The pending child abuse case against Minnesota Viking Adrian Peterson has brought spanking, a common form of child discipline used by parents, back into public scrutiny.
"By the the time they reach adolescence, 85 percent of the nation's children will have been, at one point or another, spanked," Dr. Alan Kazdin, a psychologist at Yale University told ABC News. The figure comes from a 2003 study in which Kazdin investigated the use of spanking in disciplining children.
And between 70 percent and 90 percent of Americans admit to using some form of physical force when disciplining their kids, according to Southern Methodist University psychology professor George Holden.
"Physical punishment is extremely common for young children," Holden told ABC News. "It's very common in the United States."
Kazdin's 2003 study defines spanking as "hitting a child with an open hand on the buttocks or extremities with the intent to discipline without leaving a bruise or causing physical harm."
But while spanking is prevalent, it is ineffective, Kazdin said.
"You don't need spanking to change behavior," Kazdin said. "It is not effective at all. It increases aggression in children, has emotional consequences."
The line between spanking and more serious physical abuse is often muddled by theoretical and practical definitions, Kazdin said.
His study defines physical abuse as "corporal punishment that is harsh and excessive, involves the use of objects ... is directed to other parts of the body than the extremities, and causes or has the potential to cause physical harm."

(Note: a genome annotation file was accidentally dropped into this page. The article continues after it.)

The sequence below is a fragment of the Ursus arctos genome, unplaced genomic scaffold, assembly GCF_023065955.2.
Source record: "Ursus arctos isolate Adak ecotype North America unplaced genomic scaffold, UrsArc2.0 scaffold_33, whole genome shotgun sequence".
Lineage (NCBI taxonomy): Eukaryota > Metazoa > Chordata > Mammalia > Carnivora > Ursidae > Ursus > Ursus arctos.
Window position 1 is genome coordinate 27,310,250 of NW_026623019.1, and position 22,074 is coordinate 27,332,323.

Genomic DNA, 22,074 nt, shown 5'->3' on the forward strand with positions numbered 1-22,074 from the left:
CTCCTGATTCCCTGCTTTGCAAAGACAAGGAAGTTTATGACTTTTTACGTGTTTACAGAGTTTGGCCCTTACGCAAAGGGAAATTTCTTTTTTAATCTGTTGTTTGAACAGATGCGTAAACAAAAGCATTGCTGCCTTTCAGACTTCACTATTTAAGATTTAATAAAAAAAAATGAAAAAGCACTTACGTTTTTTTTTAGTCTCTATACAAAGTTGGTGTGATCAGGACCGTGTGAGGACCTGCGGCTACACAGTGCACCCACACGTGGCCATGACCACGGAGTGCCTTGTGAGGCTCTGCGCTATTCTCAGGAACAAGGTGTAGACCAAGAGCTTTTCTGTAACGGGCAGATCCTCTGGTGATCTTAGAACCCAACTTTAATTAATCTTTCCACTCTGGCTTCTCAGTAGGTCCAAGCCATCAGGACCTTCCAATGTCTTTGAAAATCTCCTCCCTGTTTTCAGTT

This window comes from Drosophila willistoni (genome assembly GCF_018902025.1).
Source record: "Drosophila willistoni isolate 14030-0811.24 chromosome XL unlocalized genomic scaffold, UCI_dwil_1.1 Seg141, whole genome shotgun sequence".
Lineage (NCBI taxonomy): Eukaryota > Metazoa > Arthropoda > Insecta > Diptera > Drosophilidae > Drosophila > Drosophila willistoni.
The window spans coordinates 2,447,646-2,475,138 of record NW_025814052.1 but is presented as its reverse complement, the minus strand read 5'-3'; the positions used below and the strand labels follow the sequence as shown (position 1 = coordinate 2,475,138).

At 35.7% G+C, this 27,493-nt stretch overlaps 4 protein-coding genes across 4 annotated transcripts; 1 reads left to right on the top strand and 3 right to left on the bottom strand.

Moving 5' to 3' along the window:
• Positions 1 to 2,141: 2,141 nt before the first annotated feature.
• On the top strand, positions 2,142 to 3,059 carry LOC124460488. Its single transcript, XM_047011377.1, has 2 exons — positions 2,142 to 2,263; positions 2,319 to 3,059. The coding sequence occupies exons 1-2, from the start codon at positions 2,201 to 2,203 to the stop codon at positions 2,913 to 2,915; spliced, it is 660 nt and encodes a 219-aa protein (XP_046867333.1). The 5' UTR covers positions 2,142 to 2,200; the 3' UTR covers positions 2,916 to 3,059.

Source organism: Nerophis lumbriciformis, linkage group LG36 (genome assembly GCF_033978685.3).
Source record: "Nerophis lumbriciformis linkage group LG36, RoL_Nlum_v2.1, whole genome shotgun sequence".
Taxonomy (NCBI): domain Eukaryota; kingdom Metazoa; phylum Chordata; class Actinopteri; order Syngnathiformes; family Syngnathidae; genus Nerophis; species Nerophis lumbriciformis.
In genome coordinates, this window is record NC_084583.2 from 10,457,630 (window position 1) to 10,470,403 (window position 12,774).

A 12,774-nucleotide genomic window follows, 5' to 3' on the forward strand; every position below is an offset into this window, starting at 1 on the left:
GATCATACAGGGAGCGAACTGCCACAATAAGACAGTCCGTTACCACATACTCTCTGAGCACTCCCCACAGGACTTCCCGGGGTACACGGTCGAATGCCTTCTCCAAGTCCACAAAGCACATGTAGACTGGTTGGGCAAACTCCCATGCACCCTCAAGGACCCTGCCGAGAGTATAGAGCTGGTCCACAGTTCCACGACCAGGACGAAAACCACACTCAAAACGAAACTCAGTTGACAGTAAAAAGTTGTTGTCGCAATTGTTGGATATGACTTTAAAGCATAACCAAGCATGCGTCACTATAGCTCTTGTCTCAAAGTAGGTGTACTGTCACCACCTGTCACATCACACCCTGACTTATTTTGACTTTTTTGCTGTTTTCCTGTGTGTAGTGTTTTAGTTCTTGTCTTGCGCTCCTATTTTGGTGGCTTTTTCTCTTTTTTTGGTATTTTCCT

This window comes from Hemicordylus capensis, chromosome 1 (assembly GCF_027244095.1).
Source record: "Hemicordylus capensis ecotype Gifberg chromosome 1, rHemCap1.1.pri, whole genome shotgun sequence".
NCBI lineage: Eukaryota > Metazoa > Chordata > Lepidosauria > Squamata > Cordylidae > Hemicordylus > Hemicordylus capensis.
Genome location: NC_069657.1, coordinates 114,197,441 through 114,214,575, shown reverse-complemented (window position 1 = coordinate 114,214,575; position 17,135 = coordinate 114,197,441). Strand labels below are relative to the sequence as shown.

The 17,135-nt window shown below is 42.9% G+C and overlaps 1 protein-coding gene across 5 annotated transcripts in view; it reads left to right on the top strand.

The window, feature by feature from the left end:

Kazdin notes that parents can sometimes use objects in what would routinely be considered a spanking.
"He used the same kind of discipline with his child that he experienced as a child growing up in east Texas," the statement read. "Adrian never intended to harm his son and deeply regrets the unintentional injury."
Peterson was booked and charged with reckless or negligent injury to a child, a felony, in Montgomery County, Texas, on Saturday morning. He was released after posting $15,000 bond.
Texas law defines child abuse as "an act or omission that endangers or impairs a child's physical, mental or emotional health and development," according to Texas' Family Code.
But the state makes an exception for "reasonable discipline" by the child's parent or guardian.
"Corporal punishment is not in itself abusive under the law," according to a statement from the office of Texas Attorney General Greg Abbott.
Physical discipline, like a spanking, would only become abusive if "observable and material impairment occurs as a result," according to the statement.
Parents in every state can legally hit their child as long as the force is "reasonable."
Coporal punishment is also allowed in schools in 19 states, including Texas, according to the Center for Effective Discipline.